• A Summary View of the Rights of British America

     |  Natural Rights/American Revolution

    A Summary View of the Rights of British America A Summary View of the Rights of British America 1 Thomas Jefferson Jefferson began his public career in 1769 in the Virginia House of Burgesses, the colonial legislature. British implementation of the Coercive Acts of 1774 (also known as the Intolerable Acts)—passed in response to the Boston Tea Party—prompted the "Summary View," Jefferson's first publication. Written for Virginians who were choosing delegates to the First Continental Congress, it laid the groundwork for later appeals by a "free people, claiming their rights as derived from the laws of nature." July 1774 Resolved, that it be an instruction to the said deputies when assembled in General Congress with the deputies from the other ...
  • Draft of the Declaration of Independence

     |  Roots of the Slavery Crisis

    Draft of the Declaration of Independence Draft of the Declaration of Independence 1 Thomas Jefferson Jefferson's first draft of the Declaration of Independence contained a critique of King George III's involvement in the slave trade. Although not approved by the entire Second Continental Congress, it indicates that the leading Founders understood the slavery issue in moral terms. 1776 ...He has waged cruel war against human nature itself, violating its most sacred rights of life and liberty in the persons of a distant people who never offended him, captivating and carrying them into slavery in another hemisphere, or to incur miserable death in their transportation thither. This piratical warfare, the opprobrium of infidel powers, is the warfare ...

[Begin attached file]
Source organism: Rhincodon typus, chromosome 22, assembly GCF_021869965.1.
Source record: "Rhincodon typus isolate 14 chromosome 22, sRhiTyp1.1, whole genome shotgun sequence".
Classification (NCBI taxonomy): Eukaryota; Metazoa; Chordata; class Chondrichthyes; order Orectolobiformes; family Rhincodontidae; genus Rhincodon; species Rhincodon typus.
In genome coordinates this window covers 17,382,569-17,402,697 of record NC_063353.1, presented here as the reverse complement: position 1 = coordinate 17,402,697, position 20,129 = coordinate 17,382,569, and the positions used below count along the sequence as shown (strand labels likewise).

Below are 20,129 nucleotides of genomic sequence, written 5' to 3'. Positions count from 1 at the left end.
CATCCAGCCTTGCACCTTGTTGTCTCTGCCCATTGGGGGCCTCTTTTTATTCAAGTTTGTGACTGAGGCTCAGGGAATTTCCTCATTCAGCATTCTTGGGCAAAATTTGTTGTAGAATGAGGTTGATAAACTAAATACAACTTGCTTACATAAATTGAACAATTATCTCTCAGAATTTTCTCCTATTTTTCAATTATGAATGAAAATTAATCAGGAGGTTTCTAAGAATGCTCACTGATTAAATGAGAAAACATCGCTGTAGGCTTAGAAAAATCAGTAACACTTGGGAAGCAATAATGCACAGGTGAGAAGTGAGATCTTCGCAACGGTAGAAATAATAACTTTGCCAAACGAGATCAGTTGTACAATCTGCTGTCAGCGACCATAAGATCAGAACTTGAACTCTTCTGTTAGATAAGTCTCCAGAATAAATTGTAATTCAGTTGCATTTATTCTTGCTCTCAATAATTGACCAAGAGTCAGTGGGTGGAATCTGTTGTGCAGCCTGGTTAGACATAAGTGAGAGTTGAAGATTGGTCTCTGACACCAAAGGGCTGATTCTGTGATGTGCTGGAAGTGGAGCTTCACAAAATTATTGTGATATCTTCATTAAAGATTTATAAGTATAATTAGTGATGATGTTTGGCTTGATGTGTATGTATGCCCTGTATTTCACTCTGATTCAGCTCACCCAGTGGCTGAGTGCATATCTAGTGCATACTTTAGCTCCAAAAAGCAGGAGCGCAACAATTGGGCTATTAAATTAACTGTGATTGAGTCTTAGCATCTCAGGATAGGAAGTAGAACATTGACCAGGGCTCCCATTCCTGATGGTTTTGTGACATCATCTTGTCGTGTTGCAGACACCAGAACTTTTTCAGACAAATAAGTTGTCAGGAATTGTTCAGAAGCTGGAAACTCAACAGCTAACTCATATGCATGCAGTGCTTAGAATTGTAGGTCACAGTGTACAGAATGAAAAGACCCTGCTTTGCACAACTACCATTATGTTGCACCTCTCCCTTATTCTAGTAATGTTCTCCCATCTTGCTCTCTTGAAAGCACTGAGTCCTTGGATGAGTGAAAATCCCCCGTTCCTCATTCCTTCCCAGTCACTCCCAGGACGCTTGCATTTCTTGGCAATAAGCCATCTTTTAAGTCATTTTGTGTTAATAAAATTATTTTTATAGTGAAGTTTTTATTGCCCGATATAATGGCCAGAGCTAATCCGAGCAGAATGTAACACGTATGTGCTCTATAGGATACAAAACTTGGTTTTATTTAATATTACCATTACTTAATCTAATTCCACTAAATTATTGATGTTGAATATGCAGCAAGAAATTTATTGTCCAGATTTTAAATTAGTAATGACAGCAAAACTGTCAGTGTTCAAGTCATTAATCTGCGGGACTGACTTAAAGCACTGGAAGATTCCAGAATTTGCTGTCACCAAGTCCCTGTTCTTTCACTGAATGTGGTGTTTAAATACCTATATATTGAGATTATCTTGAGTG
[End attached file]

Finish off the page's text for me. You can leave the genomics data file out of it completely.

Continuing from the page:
• Query XVIII: Manners

     |  Roots of the Slavery Crisis

    Query XVIII: Manners Notes on the State of Virginia, Query XVIII: Manners 1 Thomas Jefferson The primary author of the Declaration of Independence, Jefferson was well aware that his ownership of slaves violated the principles he espoused. 1784 The particular customs and manners that may happen to be received in that State? It is difficult to determine on the standard by which the manners of a nation may be tried, whether catholic or particular. It is more difficult for a native to bring to that standard the manners of his own nation, familiarized to him by habit. There must doubtless be an unhappy influence on the manners of our people produced by the existence of slavery among us. The whole commerce between master and slave is a perpetual ...
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